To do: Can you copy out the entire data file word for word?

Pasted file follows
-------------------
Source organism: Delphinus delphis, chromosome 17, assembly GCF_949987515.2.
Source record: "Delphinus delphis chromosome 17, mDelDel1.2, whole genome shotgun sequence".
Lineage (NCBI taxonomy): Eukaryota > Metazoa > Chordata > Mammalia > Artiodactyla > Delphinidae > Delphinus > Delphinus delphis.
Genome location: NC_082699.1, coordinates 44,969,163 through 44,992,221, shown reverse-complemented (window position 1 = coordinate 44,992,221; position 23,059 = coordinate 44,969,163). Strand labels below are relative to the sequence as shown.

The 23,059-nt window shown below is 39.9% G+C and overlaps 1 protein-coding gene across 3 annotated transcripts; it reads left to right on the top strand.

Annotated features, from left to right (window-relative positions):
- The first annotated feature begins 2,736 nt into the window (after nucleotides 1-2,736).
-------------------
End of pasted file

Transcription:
Source organism: Delphinus delphis, chromosome 17, assembly GCF_949987515.2.
Source record: "Delphinus delphis chromosome 17, mDelDel1.2, whole genome shotgun sequence".
Lineage (NCBI taxonomy): Eukaryota > Metazoa > Chordata > Mammalia > Artiodactyla > Delphinidae > Delphinus > Delphinus delphis.
Genome location: NC_082699.1, coordinates 44,969,163 through 44,992,221, shown reverse-complemented (window position 1 = coordinate 44,992,221; position 23,059 = coordinate 44,969,163). Strand labels below are relative to the sequence as shown.

The 23,059-nt window shown below is 39.9% G+C and overlaps 1 protein-coding gene across 3 annotated transcripts; it reads left to right on the top strand.

Annotated features, from left to right (window-relative positions):
- The first annotated feature begins 2,736 nt into the window (after nucleotides 1-2,736).